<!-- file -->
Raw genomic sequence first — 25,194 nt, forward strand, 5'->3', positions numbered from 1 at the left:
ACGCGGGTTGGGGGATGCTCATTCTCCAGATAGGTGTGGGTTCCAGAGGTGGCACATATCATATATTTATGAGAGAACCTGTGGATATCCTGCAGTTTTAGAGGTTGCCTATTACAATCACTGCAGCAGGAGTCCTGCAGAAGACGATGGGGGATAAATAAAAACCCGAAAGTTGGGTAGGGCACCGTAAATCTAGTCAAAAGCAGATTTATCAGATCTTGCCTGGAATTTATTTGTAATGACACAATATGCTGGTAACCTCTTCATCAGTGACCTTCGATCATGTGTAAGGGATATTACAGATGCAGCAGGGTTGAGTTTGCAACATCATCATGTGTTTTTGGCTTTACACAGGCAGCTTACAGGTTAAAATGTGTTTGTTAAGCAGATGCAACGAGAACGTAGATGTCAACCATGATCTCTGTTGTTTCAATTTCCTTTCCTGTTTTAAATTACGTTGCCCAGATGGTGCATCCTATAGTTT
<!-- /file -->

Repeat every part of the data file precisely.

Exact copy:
Raw genomic sequence first — 25,194 nt, forward strand, 5'->3', positions numbered from 1 at the left:
ACGCGGGTTGGGGGATGCTCATTCTCCAGATAGGTGTGGGTTCCAGAGGTGGCACATATCATATATTTATGAGAGAACCTGTGGATATCCTGCAGTTTTAGAGGTTGCCTATTACAATCACTGCAGCAGGAGTCCTGCAGAAGACGATGGGGGATAAATAAAAACCCGAAAGTTGGGTAGGGCACCGTAAATCTAGTCAAAAGCAGATTTATCAGATCTTGCCTGGAATTTATTTGTAATGACACAATATGCTGGTAACCTCTTCATCAGTGACCTTCGATCATGTGTAAGGGATATTACAGATGCAGCAGGGTTGAGTTTGCAACATCATCATGTGTTTTTGGCTTTACACAGGCAGCTTACAGGTTAAAATGTGTTTGTTAAGCAGATGCAACGAGAACGTAGATGTCAACCATGATCTCTGTTGTTTCAATTTCCTTTCCTGTTTTAAATTACGTTGCCCAGATGGTGCATCCTATAGTTT